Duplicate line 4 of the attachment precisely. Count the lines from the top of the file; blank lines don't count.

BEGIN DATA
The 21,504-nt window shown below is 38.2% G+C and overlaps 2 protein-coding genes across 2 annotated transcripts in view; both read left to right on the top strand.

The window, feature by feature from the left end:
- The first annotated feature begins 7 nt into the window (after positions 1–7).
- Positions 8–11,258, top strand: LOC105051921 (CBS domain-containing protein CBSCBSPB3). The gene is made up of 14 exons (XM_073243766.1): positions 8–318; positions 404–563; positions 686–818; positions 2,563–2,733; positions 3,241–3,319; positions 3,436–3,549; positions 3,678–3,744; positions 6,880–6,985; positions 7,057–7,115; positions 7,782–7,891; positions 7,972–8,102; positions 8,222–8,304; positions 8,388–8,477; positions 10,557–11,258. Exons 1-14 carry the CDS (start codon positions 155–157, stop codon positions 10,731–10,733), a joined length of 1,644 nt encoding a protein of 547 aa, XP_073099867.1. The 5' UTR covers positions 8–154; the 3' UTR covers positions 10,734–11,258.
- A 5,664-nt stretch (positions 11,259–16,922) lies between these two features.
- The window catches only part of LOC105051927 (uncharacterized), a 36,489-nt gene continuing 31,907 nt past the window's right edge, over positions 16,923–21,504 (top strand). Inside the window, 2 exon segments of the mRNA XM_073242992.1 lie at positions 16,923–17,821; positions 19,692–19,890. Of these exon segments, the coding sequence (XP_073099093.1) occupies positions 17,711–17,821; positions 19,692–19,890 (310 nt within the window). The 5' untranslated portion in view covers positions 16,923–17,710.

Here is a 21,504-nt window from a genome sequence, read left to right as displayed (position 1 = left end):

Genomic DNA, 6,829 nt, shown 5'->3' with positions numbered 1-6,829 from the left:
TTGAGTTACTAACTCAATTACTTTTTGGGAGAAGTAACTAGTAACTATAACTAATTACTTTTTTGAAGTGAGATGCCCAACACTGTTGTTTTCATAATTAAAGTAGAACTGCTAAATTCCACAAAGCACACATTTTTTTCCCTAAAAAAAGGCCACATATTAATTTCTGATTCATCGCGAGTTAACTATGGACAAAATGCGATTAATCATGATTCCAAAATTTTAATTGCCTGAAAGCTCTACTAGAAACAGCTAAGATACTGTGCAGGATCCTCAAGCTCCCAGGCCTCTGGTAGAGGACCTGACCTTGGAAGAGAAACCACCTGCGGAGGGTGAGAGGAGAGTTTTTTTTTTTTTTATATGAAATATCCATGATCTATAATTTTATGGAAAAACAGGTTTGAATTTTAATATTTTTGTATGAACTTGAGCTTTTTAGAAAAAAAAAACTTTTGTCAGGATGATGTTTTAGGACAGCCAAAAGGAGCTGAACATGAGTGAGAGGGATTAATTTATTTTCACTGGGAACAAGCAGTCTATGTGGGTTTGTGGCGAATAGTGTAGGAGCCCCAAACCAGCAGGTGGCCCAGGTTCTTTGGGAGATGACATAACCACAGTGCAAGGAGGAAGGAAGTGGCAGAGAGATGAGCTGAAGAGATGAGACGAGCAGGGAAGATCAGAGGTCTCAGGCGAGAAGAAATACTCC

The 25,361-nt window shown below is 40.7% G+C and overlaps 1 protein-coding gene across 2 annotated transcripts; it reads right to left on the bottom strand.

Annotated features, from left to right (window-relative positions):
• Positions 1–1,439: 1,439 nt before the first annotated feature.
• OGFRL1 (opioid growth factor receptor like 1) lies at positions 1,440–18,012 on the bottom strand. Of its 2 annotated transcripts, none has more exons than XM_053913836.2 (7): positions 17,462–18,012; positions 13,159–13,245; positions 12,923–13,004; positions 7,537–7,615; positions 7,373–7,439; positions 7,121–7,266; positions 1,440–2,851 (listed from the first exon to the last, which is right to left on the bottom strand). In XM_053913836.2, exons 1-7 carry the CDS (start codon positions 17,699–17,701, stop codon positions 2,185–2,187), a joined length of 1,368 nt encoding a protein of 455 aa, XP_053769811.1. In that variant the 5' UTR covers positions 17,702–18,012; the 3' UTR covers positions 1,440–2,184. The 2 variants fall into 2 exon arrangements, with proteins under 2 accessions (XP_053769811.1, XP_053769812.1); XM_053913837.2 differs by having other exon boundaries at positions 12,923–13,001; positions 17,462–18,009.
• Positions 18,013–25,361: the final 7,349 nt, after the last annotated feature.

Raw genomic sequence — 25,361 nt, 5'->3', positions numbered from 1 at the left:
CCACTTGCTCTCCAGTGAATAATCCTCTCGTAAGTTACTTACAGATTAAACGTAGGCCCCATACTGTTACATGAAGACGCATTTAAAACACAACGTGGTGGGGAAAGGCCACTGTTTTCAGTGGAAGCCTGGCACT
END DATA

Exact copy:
- Positions 8–11,258, top strand: LOC105051921 (CBS domain-containing protein CBSCBSPB3). The gene is made up of 14 exons (XM_073243766.1): positions 8–318; positions 404–563; positions 686–818; positions 2,563–2,733; positions 3,241–3,319; positions 3,436–3,549; positions 3,678–3,744; positions 6,880–6,985; positions 7,057–7,115; positions 7,782–7,891; positions 7,972–8,102; positions 8,222–8,304; positions 8,388–8,477; positions 10,557–11,258. Exons 1-14 carry the CDS (start codon positions 155–157, stop codon positions 10,731–10,733), a joined length of 1,644 nt encoding a protein of 547 aa, XP_073099867.1. The 5' UTR covers positions 8–154; the 3' UTR covers positions 10,734–11,258.